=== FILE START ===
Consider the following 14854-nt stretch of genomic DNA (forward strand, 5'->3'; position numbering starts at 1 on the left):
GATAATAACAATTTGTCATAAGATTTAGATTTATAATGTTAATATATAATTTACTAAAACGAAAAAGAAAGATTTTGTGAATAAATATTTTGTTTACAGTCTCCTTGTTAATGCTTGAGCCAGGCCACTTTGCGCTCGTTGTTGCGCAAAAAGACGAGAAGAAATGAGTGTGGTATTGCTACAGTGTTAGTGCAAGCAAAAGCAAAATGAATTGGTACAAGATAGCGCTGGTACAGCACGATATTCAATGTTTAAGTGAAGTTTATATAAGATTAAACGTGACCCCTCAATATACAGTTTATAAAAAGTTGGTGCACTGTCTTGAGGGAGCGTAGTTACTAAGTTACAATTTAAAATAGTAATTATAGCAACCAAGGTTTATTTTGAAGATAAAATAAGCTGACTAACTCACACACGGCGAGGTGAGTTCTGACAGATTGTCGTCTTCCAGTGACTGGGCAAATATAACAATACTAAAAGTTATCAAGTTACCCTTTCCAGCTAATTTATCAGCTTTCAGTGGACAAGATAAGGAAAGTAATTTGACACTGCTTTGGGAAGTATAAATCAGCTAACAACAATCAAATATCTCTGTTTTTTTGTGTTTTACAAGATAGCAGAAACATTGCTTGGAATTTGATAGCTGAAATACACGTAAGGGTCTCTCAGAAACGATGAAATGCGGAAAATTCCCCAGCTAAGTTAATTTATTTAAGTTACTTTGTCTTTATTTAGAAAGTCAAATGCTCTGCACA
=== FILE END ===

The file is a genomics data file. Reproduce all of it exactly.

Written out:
Consider the following 14854-nt stretch of genomic DNA (forward strand, 5'->3'; position numbering starts at 1 on the left):
GATAATAACAATTTGTCATAAGATTTAGATTTATAATGTTAATATATAATTTACTAAAACGAAAAAGAAAGATTTTGTGAATAAATATTTTGTTTACAGTCTCCTTGTTAATGCTTGAGCCAGGCCACTTTGCGCTCGTTGTTGCGCAAAAAGACGAGAAGAAATGAGTGTGGTATTGCTACAGTGTTAGTGCAAGCAAAAGCAAAATGAATTGGTACAAGATAGCGCTGGTACAGCACGATATTCAATGTTTAAGTGAAGTTTATATAAGATTAAACGTGACCCCTCAATATACAGTTTATAAAAAGTTGGTGCACTGTCTTGAGGGAGCGTAGTTACTAAGTTACAATTTAAAATAGTAATTATAGCAACCAAGGTTTATTTTGAAGATAAAATAAGCTGACTAACTCACACACGGCGAGGTGAGTTCTGACAGATTGTCGTCTTCCAGTGACTGGGCAAATATAACAATACTAAAAGTTATCAAGTTACCCTTTCCAGCTAATTTATCAGCTTTCAGTGGACAAGATAAGGAAAGTAATTTGACACTGCTTTGGGAAGTATAAATCAGCTAACAACAATCAAATATCTCTGTTTTTTTGTGTTTTACAAGATAGCAGAAACATTGCTTGGAATTTGATAGCTGAAATACACGTAAGGGTCTCTCAGAAACGATGAAATGCGGAAAATTCCCCAGCTAAGTTAATTTATTTAAGTTACTTTGTCTTTATTTAGAAAGTCAAATGCTCTGCACA